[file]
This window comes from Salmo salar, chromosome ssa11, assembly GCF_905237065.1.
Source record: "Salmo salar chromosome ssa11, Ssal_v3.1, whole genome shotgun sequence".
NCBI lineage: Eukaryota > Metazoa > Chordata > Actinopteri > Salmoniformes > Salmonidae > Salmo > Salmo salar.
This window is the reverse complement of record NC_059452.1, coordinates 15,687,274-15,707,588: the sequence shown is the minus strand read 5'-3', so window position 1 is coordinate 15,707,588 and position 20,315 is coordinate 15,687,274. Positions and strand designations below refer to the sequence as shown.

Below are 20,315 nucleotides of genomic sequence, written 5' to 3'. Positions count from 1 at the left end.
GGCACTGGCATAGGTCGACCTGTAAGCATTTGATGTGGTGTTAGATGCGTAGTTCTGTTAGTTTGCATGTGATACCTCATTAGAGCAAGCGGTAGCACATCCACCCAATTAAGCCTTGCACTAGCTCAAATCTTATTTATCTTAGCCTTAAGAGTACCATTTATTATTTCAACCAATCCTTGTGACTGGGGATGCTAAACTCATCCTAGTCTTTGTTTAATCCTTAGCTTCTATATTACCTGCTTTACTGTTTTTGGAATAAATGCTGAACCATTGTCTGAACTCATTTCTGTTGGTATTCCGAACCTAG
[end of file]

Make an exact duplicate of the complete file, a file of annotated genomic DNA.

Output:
This window comes from Salmo salar, chromosome ssa11, assembly GCF_905237065.1.
Source record: "Salmo salar chromosome ssa11, Ssal_v3.1, whole genome shotgun sequence".
NCBI lineage: Eukaryota > Metazoa > Chordata > Actinopteri > Salmoniformes > Salmonidae > Salmo > Salmo salar.
This window is the reverse complement of record NC_059452.1, coordinates 15,687,274-15,707,588: the sequence shown is the minus strand read 5'-3', so window position 1 is coordinate 15,707,588 and position 20,315 is coordinate 15,687,274. Positions and strand designations below refer to the sequence as shown.

Below are 20,315 nucleotides of genomic sequence, written 5' to 3'. Positions count from 1 at the left end.
GGCACTGGCATAGGTCGACCTGTAAGCATTTGATGTGGTGTTAGATGCGTAGTTCTGTTAGTTTGCATGTGATACCTCATTAGAGCAAGCGGTAGCACATCCACCCAATTAAGCCTTGCACTAGCTCAAATCTTATTTATCTTAGCCTTAAGAGTACCATTTATTATTTCAACCAATCCTTGTGACTGGGGATGCTAAACTCATCCTAGTCTTTGTTTAATCCTTAGCTTCTATATTACCTGCTTTACTGTTTTTGGAATAAATGCTGAACCATTGTCTGAACTCATTTCTGTTGGTATTCCGAACCTAG